I realize I can’t let go of the W. Eugene Smith story, but that’s how fixations are. As I reported Sunday, I was knocked out by The Jazz Loft According to W. Eugene Smith, a stellar documentary illuminating Smith’s life and work, but especially his years quartered in a Manhattan loft churning out photos, hosting marathon after-hours jazz sessions, and making audio recordings of purt-near every sound made in the building. One of the many great moments in the documentary (and in Sam Stephenson’s recent Smith bio, Gene Smith’s Sink) comes when surviving participants–including the great alto saxophonist Phil Woods–recall the loft rehearsal sessions for Thelonious Monk’s first-ever big band performance at Town Hall. The arrangements, the difficulty of which one familiar with Monk’s music can well imagine, were written by the great Hall Overton–who just happened to live and work in the space on the other side of Smith’s wall. After creating arrangements to Monk’s satisfaction, a process fascinating in itself, the two men contacted the musicians and called the rehearsal. At two in the morning. And, Monk being who he was, everyone showed. Suffice it to say that I found it impossible after watching this sequence to avoid listening to Thelonious Monk at Town Hall last night (and I’m doing it again right now) (and you should, too), the full recording captured via YouTube above. Nothing short of amazing, folks.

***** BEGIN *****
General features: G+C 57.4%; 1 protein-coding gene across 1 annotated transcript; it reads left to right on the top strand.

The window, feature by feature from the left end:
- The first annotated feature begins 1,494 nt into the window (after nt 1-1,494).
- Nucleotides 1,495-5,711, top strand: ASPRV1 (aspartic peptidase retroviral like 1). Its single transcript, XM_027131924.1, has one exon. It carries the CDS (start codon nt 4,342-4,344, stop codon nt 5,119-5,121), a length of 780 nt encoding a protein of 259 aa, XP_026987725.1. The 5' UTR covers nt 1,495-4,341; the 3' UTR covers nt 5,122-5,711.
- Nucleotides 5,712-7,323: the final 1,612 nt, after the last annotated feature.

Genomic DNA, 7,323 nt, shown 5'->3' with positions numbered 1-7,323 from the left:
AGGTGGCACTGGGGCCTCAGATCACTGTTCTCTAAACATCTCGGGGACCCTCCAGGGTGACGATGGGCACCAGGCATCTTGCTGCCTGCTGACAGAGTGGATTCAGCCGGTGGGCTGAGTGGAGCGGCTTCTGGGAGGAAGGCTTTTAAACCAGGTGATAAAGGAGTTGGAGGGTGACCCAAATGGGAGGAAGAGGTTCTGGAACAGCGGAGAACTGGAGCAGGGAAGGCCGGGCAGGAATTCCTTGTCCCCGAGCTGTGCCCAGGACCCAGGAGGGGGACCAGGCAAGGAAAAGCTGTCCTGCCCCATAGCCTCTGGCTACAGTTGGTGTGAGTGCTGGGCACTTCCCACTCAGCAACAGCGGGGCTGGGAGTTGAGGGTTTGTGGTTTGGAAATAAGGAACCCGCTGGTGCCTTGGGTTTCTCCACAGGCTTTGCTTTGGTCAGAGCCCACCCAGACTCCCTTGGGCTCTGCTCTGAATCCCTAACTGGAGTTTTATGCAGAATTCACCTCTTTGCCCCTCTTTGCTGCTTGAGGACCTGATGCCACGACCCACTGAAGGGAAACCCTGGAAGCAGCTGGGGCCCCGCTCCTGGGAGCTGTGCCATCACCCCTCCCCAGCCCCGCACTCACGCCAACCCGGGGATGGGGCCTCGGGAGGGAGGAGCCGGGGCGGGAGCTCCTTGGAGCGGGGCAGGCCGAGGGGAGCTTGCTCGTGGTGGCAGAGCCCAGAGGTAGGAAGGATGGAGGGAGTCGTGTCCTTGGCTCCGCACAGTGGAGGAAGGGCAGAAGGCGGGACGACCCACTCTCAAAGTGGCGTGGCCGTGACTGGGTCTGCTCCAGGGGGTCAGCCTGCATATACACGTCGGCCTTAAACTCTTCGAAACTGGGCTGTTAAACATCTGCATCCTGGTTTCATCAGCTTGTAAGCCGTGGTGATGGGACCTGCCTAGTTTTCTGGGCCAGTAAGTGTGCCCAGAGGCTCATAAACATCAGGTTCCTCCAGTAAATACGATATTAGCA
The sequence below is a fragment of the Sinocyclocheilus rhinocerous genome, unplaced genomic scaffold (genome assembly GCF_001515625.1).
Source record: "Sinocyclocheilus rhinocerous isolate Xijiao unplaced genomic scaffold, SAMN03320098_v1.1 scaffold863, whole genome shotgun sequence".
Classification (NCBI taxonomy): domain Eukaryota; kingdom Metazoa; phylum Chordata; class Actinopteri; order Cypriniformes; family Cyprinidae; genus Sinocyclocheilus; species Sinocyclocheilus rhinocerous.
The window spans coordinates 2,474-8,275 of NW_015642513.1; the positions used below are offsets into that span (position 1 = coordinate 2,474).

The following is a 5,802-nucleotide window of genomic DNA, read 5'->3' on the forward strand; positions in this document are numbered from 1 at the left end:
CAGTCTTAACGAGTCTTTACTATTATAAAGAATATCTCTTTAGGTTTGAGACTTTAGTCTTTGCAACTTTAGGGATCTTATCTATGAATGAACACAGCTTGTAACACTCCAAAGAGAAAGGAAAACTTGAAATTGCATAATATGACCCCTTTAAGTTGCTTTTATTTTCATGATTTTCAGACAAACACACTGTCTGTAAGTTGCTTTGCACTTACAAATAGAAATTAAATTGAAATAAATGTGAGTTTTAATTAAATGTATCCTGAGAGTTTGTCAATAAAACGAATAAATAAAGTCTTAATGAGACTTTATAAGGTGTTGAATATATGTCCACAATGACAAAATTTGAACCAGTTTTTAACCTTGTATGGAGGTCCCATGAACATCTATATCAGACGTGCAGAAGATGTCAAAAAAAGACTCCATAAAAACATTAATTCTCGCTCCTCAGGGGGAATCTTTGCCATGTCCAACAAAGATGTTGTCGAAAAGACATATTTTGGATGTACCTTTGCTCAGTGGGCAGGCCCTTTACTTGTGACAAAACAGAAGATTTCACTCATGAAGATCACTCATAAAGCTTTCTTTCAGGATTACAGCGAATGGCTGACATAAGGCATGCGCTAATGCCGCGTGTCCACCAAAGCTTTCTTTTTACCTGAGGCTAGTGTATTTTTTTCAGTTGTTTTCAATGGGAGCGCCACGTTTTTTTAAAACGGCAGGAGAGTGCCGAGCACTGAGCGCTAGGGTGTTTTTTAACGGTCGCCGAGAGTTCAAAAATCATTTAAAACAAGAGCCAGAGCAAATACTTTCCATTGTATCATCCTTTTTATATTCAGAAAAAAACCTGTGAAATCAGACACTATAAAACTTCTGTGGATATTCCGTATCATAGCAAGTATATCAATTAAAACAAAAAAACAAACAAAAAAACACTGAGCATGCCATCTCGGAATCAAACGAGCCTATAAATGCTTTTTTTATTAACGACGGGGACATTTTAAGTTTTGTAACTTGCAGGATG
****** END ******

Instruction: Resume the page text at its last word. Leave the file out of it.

I’ve also previously written about my attempt to whittle my CD collection down to a sane size. Since early January, I’ve traded in 200-300 of ’em, and they’d already been honed about a year ago, so at times I’ve felt like I was trading chunks of flesh. When my wife observed me taking a couple of late Aylers (Love Call and New Grass) downstairs to box up, she said with great alarm, “Wait, you can’t trade in those!” Yes, I am lucky; Nicole is as much an Albert Ayler nut as I. She even eagerly accompanied me to visit his grave outside of Cleveland! However, I told her, “Well, these are late experiments where he was trying to make accessible music, and they’re more than a shade uneven…we’ll never miss ’em.” She looked askance at me, and I went on downstairs with them.